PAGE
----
Wednesday, July 22, 2009

Basics of Microcontrollers (Part 1)

In this section of my blog, the most fundamental aspects of microcontrollers will be discussed. This includes the definitions of a microcontroller and the relevant terms, types of microcontrollers, and microcontroller programming. Enjoy!

What is a Microcontroller?

A microcontroller is a complete computer system on an integrated chip, typically combining a Central Processing Unit (CPU), memory units (RAM, ROM), and I/O ports so that they can function as a tiny, dedicated computer. The input ports are used to detect action by a user or read input from attached sensors (e.g., light, heat, motion sensors), whereas the output ports are to display the results (on LEDs, LCD Display, Monitor, etc) of processing based on the inputs, or to take any actions (like switching on/off devices, send messages to remote stations, etc). In the physical sense, the I/O port relates to metal pins on the part package that are used to connect to other circuitry in the system. Microcontrollers usually have just a few I/O pins, as few as 8 or as many as 100.

Microcontrollers are everywhere.

Microcontrollers have become common in many areas, and can be found hidden in many categories of products like home appliances, computer equipments, automobiles, etc.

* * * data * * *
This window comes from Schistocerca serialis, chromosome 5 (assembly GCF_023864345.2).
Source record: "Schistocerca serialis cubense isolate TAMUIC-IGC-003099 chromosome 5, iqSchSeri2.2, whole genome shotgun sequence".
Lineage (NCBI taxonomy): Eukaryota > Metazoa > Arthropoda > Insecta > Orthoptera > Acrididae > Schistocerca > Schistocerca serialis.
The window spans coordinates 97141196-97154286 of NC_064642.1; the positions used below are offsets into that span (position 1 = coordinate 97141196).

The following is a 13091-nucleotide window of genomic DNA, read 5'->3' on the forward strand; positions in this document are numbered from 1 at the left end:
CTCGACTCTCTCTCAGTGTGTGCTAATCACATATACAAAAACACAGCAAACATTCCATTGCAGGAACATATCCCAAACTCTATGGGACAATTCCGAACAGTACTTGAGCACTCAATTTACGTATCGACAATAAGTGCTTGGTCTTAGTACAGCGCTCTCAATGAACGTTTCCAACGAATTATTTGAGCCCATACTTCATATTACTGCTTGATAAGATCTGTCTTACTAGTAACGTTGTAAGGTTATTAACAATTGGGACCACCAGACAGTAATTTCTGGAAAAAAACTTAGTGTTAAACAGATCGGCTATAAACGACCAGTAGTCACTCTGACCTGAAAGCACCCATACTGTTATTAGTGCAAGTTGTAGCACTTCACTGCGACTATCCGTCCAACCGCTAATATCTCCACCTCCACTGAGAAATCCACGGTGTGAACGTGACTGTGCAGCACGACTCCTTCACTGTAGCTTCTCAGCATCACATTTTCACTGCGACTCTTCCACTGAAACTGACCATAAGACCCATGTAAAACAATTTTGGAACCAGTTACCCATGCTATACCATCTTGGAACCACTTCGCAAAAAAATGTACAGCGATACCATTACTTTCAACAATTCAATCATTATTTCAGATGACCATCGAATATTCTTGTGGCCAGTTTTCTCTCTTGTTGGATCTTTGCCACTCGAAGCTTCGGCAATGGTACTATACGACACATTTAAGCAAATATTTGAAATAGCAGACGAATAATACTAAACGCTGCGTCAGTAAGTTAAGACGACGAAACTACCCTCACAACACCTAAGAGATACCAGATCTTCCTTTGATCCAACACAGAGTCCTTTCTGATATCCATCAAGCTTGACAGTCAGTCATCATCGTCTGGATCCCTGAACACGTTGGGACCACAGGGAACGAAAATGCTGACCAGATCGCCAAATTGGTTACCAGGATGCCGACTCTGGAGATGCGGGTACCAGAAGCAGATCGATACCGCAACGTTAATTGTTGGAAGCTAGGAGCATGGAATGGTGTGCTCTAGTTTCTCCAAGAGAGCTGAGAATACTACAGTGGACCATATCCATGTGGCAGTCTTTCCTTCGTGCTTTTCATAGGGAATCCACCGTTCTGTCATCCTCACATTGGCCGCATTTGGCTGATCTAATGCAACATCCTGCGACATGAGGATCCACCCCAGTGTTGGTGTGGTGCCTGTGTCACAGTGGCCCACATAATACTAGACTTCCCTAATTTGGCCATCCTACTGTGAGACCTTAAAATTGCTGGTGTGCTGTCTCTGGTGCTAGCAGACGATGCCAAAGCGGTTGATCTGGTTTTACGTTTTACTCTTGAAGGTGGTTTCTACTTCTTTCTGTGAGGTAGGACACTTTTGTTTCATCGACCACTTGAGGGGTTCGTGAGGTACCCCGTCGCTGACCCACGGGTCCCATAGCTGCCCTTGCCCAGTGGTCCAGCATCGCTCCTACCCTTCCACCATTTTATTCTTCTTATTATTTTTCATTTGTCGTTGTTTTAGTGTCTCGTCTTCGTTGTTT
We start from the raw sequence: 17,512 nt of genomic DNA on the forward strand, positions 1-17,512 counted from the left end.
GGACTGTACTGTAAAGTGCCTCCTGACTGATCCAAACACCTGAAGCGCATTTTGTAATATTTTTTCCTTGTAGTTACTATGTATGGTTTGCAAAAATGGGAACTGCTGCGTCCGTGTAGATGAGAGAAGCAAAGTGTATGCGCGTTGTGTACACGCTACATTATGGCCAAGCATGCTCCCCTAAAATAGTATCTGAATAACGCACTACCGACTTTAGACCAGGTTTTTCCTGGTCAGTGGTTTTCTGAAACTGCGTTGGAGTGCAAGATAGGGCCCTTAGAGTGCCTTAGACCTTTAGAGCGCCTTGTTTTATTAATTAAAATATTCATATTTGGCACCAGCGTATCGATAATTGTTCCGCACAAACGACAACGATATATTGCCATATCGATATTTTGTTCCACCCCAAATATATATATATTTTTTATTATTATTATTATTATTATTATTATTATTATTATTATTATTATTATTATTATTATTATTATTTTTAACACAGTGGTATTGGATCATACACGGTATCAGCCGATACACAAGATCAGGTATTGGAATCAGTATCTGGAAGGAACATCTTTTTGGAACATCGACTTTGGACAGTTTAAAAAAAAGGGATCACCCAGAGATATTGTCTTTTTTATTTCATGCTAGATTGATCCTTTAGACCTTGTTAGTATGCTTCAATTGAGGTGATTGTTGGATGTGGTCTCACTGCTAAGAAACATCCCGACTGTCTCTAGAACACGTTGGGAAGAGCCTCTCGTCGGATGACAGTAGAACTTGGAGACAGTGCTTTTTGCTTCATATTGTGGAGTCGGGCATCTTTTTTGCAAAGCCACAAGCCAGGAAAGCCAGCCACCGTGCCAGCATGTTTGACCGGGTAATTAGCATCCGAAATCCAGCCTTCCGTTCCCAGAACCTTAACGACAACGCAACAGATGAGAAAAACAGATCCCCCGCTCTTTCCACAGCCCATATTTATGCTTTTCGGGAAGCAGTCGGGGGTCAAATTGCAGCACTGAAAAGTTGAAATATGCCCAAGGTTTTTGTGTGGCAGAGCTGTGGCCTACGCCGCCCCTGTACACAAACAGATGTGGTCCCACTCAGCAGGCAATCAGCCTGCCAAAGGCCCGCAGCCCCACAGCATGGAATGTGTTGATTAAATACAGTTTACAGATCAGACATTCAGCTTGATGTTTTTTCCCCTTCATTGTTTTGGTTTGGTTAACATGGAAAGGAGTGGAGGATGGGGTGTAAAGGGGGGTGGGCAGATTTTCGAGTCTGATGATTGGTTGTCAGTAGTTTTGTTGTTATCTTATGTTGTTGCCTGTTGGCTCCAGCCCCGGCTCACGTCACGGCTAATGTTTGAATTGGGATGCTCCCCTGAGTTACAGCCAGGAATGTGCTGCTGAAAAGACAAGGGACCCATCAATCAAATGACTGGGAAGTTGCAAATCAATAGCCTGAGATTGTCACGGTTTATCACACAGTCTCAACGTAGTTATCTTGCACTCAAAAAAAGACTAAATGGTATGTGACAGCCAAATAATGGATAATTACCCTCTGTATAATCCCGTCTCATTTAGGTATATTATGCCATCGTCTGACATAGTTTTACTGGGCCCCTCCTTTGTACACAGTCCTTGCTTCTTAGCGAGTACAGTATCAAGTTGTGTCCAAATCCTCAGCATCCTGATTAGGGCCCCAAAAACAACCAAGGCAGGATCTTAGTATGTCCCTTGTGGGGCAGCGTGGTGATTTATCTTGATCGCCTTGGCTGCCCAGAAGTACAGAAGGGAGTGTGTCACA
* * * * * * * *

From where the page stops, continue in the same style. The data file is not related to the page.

A microwave oven with a LCD screen and a keypad contains a microcontroller. Microcontrollers are used in running the traffic light at an intersection. In automobiles, the engine, the anti-lock brakes, the cruise control, and so on, are all controlled by microcontrollers these days. From the simplest gadgets, like digital cameras, cell phones, printing machines etc, to highly sophisticated satellite and rocket missile systems, the microcontrollers have become ubiquitous.

How does a microcontroller look?

Figure 1(a). PIC16F628 microcontroller

Figure 1(b). Pin description of PIC16F628

Figure 1(a) above shows a 18 pin microcontroller named PIC16F628, manufactured by Microchip company. The metal pins are Input/Output and power supply pins. The description of the various pins of PIC16F628 is shown in Figure 1(b). You don't have to understand the detail functions of these pins at this point. Just move ahead.

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